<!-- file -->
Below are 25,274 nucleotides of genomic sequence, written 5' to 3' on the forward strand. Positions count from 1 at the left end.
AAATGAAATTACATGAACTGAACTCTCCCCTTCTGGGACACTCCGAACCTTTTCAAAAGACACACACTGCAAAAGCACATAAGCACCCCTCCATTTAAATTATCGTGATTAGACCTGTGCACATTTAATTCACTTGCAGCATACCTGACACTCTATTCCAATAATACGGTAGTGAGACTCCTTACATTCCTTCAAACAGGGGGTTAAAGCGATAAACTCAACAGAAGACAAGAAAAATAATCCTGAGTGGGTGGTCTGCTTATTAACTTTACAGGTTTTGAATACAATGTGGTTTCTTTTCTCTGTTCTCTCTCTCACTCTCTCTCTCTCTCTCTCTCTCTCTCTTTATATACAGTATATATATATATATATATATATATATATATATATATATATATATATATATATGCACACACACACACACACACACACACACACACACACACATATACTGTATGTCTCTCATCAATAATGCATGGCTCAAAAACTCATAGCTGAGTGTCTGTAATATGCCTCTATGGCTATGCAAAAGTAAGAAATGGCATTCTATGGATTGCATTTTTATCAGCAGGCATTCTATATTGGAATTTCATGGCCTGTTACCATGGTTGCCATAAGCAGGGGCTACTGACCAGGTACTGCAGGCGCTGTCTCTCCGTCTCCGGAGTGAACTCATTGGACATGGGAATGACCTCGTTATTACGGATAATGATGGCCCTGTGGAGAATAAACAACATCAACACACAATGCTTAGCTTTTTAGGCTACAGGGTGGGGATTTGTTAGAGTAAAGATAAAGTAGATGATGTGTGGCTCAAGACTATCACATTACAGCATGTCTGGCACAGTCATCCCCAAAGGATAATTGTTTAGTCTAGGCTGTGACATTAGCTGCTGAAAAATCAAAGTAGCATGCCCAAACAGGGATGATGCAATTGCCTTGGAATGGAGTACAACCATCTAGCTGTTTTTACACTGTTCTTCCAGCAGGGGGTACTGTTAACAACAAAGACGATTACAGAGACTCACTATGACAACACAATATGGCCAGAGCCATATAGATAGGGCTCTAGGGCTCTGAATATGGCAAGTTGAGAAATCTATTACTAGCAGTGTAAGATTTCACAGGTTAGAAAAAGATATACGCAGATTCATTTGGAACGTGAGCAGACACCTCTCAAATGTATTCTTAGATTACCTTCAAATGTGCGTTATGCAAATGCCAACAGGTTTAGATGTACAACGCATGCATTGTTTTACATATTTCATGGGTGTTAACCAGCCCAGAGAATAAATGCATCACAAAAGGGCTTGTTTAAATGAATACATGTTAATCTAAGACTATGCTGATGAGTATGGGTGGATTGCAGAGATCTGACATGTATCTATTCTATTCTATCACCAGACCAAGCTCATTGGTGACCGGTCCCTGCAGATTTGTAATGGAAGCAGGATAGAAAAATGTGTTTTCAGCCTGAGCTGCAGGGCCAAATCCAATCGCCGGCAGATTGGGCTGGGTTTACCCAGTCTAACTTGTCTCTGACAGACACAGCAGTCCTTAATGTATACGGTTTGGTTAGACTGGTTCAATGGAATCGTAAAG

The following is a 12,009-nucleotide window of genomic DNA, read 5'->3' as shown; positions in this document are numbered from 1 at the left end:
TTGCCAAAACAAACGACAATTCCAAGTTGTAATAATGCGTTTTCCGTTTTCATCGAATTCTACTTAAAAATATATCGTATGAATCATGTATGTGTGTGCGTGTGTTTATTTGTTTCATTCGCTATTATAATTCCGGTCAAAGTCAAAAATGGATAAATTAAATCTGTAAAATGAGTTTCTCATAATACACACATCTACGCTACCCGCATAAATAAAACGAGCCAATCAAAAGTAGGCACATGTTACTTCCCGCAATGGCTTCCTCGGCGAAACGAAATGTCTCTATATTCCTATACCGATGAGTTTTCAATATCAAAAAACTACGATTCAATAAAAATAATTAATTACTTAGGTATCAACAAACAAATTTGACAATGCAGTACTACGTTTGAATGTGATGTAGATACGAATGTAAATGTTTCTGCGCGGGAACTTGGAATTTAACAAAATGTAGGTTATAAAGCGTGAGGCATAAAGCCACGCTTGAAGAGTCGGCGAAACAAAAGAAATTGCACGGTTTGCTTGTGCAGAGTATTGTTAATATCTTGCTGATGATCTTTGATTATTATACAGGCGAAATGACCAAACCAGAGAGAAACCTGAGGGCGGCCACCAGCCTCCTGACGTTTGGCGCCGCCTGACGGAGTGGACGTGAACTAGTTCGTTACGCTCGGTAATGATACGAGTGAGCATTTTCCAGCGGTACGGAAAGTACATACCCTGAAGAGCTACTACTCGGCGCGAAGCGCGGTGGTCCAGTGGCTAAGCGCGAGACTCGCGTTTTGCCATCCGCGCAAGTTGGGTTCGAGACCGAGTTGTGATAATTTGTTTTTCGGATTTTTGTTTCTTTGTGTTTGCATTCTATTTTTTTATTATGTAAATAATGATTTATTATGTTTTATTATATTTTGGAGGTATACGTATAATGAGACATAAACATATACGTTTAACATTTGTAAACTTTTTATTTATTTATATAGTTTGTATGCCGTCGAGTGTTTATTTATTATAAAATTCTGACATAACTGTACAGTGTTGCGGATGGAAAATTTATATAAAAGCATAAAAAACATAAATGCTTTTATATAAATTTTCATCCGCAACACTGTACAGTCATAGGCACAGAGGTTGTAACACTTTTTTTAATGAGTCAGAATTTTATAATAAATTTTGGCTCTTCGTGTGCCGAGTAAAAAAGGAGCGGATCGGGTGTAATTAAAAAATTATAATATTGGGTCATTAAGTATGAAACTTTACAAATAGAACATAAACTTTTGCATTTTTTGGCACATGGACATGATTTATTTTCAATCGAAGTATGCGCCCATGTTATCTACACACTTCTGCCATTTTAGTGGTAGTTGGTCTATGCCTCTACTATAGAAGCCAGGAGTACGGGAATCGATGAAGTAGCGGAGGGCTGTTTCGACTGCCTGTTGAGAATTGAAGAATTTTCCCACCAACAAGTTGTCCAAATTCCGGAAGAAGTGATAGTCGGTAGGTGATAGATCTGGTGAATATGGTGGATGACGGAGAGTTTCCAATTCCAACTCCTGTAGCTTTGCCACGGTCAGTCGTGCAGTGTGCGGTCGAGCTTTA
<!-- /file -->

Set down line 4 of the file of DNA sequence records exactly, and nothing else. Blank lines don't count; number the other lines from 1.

TTGCCAAAACAAACGACAATTCCAAGTTGTAATAATGCGTTTTCCGTTTTCATCGAATTCTACTTAAAAATATATCGTATGAATCATGTATGTGTGTGCGTGTGTTTATTTGTTTCATTCGCTATTATAATTCCGGTCAAAGTCAAAAATGGATAAATTAAATCTGTAAAATGAGTTTCTCATAATACACACATCTACGCTACCCGCATAAATAAAACGAGCCAATCAAAAGTAGGCACATGTTACTTCCCGCAATGGCTTCCTCGGCGAAACGAAATGTCTCTATATTCCTATACCGATGAGTTTTCAATATCAAAAAACTACGATTCAATAAAAATAATTAATTACTTAGGTATCAACAAACAAATTTGACAATGCAGTACTACGTTTGAATGTGATGTAGATACGAATGTAAATGTTTCTGCGCGGGAACTTGGAATTTAACAAAATGTAGGTTATAAAGCGTGAGGCATAAAGCCACGCTTGAAGAGTCGGCGAAACAAAAGAAATTGCACGGTTTGCTTGTGCAGAGTATTGTTAATATCTTGCTGATGATCTTTGATTATTATACAGGCGAAATGACCAAACCAGAGAGAAACCTGAGGGCGGCCACCAGCCTCCTGACGTTTGGCGCCGCCTGACGGAGTGGACGTGAACTAGTTCGTTACGCTCGGTAATGATACGAGTGAGCATTTTCCAGCGGTACGGAAAGTACATACCCTGAAGAGCTACTACTCGGCGCGAAGCGCGGTGGTCCAGTGGCTAAGCGCGAGACTCGCGTTTTGCCATCCGCGCAAGTTGGGTTCGAGACCGAGTTGTGATAATTTGTTTTTCGGATTTTTGTTTCTTTGTGTTTGCATTCTATTTTTTTATTATGTAAATAATGATTTATTATGTTTTATTATATTTTGGAGGTATACGTATAATGAGACATAAACATATACGTTTAACATTTGTAAACTTTTTATTTATTTATATAGTTTGTATGCCGTCGAGTGTTTATTTATTATAAAATTCTGACATAACTGTACAGTGTTGCGGATGGAAAATTTATATAAAAGCATAAAAAACATAAATGCTTTTATATAAATTTTCATCCGCAACACTGTACAGTCATAGGCACAGAGGTTGTAACACTTTTTTTAATGAGTCAGAATTTTATAATAAATTTTGGCTCTTCGTGTGCCGAGTAAAAAAGGAGCGGATCGGGTGTAATTAAAAAATTATAATATTGGGTCATTAAGTATGAAACTTTACAAATAGAACATAAACTTTTGCATTTTTTGGCACATGGACATGATTTATTTTCAATCGAAGTATGCGCCCATGTTATCTACACACTTCTGCCATTTTAGTGGTAGTTGGTCTATGCCTCTACTATAGAAGCCAGGAGTACGGGAATCGATGAAGTAGCGGAGGGCTGTTTCGACTGCCTGTTGAGAATTGAAGAATTTTCCCACCAACAAGTTGTCCAAATTCCGGAAGAAGTGATAGTCGGTAGGTGATAGATCTGGTGAATATGGTGGATGACGGAGAGTTTCCAATTCCAACTCCTGTAGCTTTGCCACGGTCAGTCGTGCAGTGTGCGGTCGAGCTTTA